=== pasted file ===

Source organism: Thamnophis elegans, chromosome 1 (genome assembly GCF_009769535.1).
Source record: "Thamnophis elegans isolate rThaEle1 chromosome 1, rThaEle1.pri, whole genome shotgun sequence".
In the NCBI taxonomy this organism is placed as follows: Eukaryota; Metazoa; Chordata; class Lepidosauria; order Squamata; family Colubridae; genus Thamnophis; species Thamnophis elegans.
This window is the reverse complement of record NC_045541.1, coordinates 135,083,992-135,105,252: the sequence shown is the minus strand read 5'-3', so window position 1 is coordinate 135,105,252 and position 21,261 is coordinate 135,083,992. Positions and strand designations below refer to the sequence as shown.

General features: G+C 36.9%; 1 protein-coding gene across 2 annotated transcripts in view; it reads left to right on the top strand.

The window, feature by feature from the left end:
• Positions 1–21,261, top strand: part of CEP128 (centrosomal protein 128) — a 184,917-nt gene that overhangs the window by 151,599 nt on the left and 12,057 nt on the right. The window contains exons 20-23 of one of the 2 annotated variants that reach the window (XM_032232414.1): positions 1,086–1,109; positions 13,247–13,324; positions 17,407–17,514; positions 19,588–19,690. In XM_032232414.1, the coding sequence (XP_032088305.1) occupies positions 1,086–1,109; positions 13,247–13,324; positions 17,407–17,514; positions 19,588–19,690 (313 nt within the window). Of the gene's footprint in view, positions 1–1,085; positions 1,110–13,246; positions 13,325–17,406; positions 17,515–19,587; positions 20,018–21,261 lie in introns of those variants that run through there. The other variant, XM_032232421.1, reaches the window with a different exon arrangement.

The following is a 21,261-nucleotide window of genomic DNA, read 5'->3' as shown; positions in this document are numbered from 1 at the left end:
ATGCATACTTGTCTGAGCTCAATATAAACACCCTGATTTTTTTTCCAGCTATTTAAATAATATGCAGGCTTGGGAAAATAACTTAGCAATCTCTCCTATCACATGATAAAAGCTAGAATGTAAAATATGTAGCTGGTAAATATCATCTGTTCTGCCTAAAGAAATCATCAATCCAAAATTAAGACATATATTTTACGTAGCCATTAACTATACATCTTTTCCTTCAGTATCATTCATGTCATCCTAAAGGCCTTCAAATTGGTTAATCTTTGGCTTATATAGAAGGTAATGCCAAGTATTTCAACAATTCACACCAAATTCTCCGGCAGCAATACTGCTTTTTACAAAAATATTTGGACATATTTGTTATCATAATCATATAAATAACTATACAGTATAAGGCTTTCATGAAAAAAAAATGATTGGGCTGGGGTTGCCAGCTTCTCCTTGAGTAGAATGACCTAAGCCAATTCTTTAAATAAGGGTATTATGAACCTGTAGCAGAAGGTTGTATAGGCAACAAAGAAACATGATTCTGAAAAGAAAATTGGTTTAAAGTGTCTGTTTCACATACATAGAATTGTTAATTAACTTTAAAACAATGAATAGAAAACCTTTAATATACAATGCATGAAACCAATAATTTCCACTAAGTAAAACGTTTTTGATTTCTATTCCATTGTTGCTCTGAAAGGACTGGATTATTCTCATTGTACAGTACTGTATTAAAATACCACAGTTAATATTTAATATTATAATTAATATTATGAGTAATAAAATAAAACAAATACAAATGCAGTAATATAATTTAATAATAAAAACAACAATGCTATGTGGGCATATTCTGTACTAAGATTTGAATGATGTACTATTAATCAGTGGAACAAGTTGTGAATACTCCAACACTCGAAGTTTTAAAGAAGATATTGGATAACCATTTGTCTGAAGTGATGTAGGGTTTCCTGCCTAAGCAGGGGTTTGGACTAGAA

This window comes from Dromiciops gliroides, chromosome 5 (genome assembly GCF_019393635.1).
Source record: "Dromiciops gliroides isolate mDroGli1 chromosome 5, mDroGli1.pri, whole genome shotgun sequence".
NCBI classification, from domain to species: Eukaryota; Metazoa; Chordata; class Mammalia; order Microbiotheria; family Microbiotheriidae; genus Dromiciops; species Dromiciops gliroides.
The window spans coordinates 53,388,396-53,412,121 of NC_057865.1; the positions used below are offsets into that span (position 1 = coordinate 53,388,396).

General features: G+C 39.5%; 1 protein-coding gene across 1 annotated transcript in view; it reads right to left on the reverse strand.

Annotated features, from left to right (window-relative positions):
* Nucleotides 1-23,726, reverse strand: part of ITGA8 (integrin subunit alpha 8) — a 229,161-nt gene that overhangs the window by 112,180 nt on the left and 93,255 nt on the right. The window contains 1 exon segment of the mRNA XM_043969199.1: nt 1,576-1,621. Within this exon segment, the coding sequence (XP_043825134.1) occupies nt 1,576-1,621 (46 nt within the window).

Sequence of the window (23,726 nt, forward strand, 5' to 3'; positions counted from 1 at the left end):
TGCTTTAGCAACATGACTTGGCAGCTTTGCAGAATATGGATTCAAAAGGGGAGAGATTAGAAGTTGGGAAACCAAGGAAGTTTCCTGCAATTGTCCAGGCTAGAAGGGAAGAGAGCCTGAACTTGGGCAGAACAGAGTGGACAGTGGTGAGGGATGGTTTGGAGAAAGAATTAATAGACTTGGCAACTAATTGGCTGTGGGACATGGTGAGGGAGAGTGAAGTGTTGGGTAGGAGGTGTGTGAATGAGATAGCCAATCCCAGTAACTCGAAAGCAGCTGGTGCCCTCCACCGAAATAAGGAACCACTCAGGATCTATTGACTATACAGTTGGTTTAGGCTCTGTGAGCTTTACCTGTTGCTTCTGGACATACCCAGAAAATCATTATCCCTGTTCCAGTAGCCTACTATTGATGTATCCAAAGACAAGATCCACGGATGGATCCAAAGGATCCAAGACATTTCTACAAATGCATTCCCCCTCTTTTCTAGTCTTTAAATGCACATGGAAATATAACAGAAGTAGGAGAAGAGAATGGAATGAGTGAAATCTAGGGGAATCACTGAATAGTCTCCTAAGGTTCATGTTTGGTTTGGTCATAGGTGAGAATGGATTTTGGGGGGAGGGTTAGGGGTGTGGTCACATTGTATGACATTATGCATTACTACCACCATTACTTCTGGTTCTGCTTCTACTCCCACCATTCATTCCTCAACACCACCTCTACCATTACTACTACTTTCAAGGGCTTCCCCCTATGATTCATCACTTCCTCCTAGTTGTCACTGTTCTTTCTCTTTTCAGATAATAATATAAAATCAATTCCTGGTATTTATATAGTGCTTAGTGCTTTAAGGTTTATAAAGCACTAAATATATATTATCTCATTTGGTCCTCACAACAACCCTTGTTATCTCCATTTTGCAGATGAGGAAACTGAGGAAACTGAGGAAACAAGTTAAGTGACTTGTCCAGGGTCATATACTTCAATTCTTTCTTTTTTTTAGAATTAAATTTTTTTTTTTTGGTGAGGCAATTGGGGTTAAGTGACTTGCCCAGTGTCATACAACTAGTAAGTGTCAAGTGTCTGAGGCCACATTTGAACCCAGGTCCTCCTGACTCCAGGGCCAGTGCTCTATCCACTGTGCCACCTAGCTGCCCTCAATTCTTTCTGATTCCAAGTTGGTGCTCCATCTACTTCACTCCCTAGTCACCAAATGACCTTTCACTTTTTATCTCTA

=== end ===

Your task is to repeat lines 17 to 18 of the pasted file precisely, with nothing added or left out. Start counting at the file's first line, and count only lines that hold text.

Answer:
Sequence of the window (23,726 nt, forward strand, 5' to 3'; positions counted from 1 at the left end):
TGCTTTAGCAACATGACTTGGCAGCTTTGCAGAATATGGATTCAAAAGGGGAGAGATTAGAAGTTGGGAAACCAAGGAAGTTTCCTGCAATTGTCCAGGCTAGAAGGGAAGAGAGCCTGAACTTGGGCAGAACAGAGTGGACAGTGGTGAGGGATGGTTTGGAGAAAGAATTAATAGACTTGGCAACTAATTGGCTGTGGGACATGGTGAGGGAGAGTGAAGTGTTGGGTAGGAGGTGTGTGAATGAGATAGCCAATCCCAGTAACTCGAAAGCAGCTGGTGCCCTCCACCGAAATAAGGAACCACTCAGGATCTATTGACTATACAGTTGGTTTAGGCTCTGTGAGCTTTACCTGTTGCTTCTGGACATACCCAGAAAATCATTATCCCTGTTCCAGTAGCCTACTATTGATGTATCCAAAGACAAGATCCACGGATGGATCCAAAGGATCCAAGACATTTCTACAAATGCATTCCCCCTCTTTTCTAGTCTTTAAATGCACATGGAAATATAACAGAAGTAGGAGAAGAGAATGGAATGAGTGAAATCTAGGGGAATCACTGAATAGTCTCCTAAGGTTCATGTTTGGTTTGGTCATAGGTGAGAATGGATTTTGGGGGGAGGGTTAGGGGTGTGGTCACATTGTATGACATTATGCATTACTACCACCATTACTTCTGGTTCTGCTTCTACTCCCACCATTCATTCCTCAACACCACCTCTACCATTACTACTACTTTCAAGGGCTTCCCCCTATGATTCATCACTTCCTCCTAGTTGTCACTGTTCTTTCTCTTTTCAGATAATAATATAAAATCAATTCCTGGTATTTATATAGTGCTTAGTGCTTTAAGGTTTATAAAGCACTAAATATATATTATCTCATTTGGTCCTCACAACAACCCTTGTTATCTCCATTTTGCAGATGAGGAAACTGAGGAAACTGAGGAAACAAGTTAAGTGACTTGTCCAGGGTCATATACTTCAATTCTTTCTTTTTTTTAGAATTAAATTTTTTTTTTTTGGTGAGGCAATTGGGGTTAAGTGACTTGCCCAGTGTCATACAACTAGTAAGTGTCAAGTGTCTGAGGCCACATTTGAACCCAGGTCCTCCTGACTCCAGGGCCAGTGCTCTATCCACTGTGCCACCTAGCTGCCCTCAATTCTTTCTGATTCCAAGTTGGTGCTCCATCTACTTCACTCCCTAGTCACCAAATGACCTTTCACTTTTTATCTCTA